There are several similarities between these two films. In both the villains are greedy, callous corporations and their mercenary armies. Both are tales of the meeting between humans and aliens. In both the main character eventually gets to see things from the aliens’ perspective. In both movies the main characters make video diaries. There’s even a similar war robot in both of them, that the operator rides inside of.
There are also big differences. What little humor there is in “Avatar” is feeble, whereas “District 9” is darkly hilarious. Since the plot of “Avatar” is completely predictable and the dialogue is the same macho banter that James Cameron has been recycling for over 25 years, the joy of the movie resides in the amazing planet that the advanced computer graphics have created. You must see it in 3D. When the aliens (the Na’vi) leap up onto their flying reptiles and soar through the vertical world of the forest, I felt a movie going exhilaration that gets harder to access with each passing year. “District 9” has no interest in visual beauty.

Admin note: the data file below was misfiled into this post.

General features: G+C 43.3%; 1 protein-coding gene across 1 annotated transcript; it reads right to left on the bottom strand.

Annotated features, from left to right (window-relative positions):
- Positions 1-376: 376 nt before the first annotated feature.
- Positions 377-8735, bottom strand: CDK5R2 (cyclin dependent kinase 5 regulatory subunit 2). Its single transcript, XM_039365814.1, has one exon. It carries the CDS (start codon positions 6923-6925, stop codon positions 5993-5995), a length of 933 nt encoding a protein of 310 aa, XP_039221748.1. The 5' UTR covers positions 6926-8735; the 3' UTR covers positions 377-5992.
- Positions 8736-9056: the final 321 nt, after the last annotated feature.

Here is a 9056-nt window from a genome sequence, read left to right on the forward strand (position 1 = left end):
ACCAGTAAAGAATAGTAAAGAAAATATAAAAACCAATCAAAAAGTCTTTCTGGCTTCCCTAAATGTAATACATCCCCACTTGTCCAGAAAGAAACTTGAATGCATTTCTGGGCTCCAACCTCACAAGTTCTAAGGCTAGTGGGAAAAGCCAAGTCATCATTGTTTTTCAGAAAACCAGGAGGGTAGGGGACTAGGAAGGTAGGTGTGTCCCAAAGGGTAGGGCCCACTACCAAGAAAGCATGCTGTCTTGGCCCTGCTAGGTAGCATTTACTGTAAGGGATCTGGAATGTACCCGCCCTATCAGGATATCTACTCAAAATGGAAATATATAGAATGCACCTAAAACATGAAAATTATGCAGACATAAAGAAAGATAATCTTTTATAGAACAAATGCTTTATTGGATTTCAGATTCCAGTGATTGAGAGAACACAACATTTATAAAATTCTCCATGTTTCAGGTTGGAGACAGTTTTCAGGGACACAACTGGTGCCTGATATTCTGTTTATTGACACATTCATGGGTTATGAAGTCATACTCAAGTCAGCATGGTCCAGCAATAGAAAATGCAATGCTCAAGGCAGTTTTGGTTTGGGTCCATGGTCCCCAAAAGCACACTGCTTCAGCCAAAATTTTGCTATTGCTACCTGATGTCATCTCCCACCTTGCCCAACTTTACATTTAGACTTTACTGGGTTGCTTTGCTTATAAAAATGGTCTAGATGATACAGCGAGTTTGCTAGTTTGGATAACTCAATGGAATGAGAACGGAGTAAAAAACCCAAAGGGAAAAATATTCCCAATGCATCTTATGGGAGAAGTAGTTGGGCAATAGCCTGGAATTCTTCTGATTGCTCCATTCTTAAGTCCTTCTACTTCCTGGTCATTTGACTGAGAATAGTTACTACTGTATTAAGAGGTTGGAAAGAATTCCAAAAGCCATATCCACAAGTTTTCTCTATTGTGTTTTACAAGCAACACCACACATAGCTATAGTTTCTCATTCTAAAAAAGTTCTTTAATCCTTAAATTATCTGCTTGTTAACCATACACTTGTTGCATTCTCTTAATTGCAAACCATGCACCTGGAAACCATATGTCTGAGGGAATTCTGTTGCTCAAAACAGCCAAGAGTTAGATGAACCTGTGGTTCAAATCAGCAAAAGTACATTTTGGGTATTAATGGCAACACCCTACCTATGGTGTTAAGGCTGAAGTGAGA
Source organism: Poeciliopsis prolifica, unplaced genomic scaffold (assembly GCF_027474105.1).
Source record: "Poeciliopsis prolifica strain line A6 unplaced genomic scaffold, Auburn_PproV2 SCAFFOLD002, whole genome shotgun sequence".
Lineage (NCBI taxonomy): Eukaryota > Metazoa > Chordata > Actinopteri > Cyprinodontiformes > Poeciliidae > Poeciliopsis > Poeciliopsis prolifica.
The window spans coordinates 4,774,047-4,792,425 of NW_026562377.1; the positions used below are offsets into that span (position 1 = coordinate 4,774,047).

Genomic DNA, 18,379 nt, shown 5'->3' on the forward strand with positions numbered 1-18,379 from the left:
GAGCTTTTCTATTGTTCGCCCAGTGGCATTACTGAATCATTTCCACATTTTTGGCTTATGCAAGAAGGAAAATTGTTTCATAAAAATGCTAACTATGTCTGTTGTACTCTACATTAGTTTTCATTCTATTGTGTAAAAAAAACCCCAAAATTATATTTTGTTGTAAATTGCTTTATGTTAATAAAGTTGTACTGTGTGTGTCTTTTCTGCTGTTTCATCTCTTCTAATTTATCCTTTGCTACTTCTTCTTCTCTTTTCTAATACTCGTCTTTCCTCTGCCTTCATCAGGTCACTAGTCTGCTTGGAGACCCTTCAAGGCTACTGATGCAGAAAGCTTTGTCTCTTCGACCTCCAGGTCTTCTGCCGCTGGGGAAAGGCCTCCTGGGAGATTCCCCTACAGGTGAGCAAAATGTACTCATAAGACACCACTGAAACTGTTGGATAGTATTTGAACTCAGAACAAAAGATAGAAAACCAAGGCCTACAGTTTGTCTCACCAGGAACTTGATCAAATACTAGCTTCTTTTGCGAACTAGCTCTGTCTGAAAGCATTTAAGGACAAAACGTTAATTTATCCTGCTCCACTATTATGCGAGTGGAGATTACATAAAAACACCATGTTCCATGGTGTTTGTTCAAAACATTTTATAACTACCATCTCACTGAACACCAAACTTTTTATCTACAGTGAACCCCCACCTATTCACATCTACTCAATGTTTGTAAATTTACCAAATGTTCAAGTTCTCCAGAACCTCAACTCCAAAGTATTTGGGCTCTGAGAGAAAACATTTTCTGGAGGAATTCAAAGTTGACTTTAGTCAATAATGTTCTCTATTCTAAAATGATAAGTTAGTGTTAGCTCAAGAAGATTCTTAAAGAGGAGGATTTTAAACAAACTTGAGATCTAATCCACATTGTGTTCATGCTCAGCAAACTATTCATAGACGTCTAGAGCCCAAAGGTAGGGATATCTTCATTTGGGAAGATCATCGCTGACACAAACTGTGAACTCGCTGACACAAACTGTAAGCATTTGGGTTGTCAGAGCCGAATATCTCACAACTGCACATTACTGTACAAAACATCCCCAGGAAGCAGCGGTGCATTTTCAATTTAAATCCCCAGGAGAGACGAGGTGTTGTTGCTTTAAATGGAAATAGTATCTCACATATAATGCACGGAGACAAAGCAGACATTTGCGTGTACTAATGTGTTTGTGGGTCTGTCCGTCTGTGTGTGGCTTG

I should mention that the Na’vi look like 8 foot tall, blue, fashion models with Bambi eyes. The aliens in “District 9” look like human-sized bipedal crustaceans with short, waving tentacles on their faces, The humans call them “prawns”. The aliens’ interplanetary ship has broken down over Johannesburg and more than a million aliens have been herded into a squalid, refugee camp where Nigerian gangsters prey upon them.
Whereas the hero of “Avatar” is a paraplegic marine veteran who eventually gets to show his courage and intelligence, the hero of “District 9” is a self-satisfied corporate imbecile whose only distinction is that he’s married to the boss’s daughter. Of course, like all heroes, he changes along the way.
“District 9” is a very smart movie with the transgressive power of such genre milestones as “The Texas Chain Saw Massacre” and “Re-Animator”. However, those movies’ shock and awe was concentrated in the realms of violence and sex, “District 9” has larger ambitions. It’s dark satire is aimed at the ongoing toxic relationship between the First World and the Third World, but having said that, it’s really entertaining.